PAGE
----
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Global miners respond to call to publish tailings dam details

Author: Source: Date: 2019-07-15 18:05:05

Global miners respond to call to publish tailings dam details
Global mining companies have responded to a call by ethical investors working on a global standard for tailings dams to provide information about the facilities that they control, with several companies having published information about their tailings storage facilities (TSFs).
These include major diversified majors BHP Billiton, Anglo American and Glencore, as well as gold miner Gold Fields. Several other mining companies, such as Russia-focused Polymetal and Brazil-focused Serabi Gold last month already disclosed their TSF management plans.
In its presentation, BHP announced the creation of a dedicated tailings task force to drive an enhanced focus on internal dam management and to support the development of international best practice. It was also investigating new technologies to further mitigate current dam risks and eliminate future risk including equipping high safety mining cap lamps for mine workers.

BHP’s review identified no immediate concern about the integrity of any of its 67 operated dams, only 13 of which are currently active. Twenty-nine of the company’s operated facilities are upstream dams, of which five are active.
The miner reported that 32 of its TSFs fell in the “high”, “very high” or “extreme” classification for hypothetical loss of life and damage to surround areas if a failure were to occur without any controls. The classification from the Canadian Dam Association did not measure the stability of the dams or the likelihood of them bursting.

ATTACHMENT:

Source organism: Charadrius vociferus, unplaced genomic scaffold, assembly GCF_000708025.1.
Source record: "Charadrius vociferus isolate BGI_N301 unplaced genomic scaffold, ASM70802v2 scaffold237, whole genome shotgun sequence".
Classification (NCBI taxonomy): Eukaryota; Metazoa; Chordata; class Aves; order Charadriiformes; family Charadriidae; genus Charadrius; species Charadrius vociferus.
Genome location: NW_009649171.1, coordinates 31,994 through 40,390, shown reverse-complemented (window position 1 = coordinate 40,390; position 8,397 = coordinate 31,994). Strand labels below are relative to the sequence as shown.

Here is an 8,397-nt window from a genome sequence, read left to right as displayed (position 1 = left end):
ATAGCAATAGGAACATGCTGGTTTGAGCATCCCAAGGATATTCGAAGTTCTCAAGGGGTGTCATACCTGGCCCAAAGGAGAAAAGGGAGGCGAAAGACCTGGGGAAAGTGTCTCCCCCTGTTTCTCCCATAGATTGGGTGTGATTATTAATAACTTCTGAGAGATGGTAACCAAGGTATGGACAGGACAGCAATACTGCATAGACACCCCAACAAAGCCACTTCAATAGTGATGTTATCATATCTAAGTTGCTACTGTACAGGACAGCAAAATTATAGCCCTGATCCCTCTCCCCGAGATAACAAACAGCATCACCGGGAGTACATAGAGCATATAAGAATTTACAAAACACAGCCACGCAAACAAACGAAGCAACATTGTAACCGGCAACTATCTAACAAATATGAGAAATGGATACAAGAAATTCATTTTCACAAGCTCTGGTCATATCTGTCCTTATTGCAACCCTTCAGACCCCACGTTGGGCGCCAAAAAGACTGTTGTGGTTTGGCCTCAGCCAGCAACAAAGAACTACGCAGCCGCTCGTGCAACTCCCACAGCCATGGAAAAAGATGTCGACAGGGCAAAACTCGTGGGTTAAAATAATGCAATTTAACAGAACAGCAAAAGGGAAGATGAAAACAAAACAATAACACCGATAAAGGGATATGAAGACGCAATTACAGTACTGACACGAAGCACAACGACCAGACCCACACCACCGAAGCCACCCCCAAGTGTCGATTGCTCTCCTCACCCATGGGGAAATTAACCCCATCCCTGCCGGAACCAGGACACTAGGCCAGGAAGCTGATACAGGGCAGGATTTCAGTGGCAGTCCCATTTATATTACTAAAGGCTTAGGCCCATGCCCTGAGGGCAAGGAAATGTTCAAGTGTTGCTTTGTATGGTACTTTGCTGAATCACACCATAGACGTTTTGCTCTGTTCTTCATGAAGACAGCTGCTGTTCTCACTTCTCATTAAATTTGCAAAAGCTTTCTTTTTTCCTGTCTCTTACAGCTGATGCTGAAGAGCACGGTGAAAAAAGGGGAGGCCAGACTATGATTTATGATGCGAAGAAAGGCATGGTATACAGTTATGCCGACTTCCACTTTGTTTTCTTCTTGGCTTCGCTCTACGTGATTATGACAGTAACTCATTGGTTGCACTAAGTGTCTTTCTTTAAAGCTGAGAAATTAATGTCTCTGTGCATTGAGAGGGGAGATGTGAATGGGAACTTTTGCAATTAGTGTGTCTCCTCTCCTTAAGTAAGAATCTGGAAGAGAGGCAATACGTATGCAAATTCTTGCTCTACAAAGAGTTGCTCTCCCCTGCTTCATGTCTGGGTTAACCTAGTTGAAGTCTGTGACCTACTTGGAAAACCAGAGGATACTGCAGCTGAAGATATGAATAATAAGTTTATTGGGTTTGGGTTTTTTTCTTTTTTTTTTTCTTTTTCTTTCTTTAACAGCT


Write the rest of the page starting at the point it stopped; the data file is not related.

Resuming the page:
Five of the active dams carry an “extreme” consequence classification, three of which are in Australia, one in the US and one in Peru.
Dam safety at BHP has been in the spotlight following the deadly 2015 dam failure at its Samarco joint venture (JV) with iron-ore giant Vale that caused Brazil’s worst environmental disaster. BHP is now facing a $5-billion class action damages claim in England for alleged negligence in relation to that disaster.
In January this year, dam safety was again brought to the fore when Vale’s Brumadinho dam burst, killing more than 300 people. Following the tragedy, a group of 96 institutional investors (representing more than $10.3-trillion assets under management) wrote to 683 extractive companies seeking greater disclosure on the management of TSFs.
The Church of  England Pensions Board had argued that mining companies’ disclosure about TSFs were “largely inadequate”.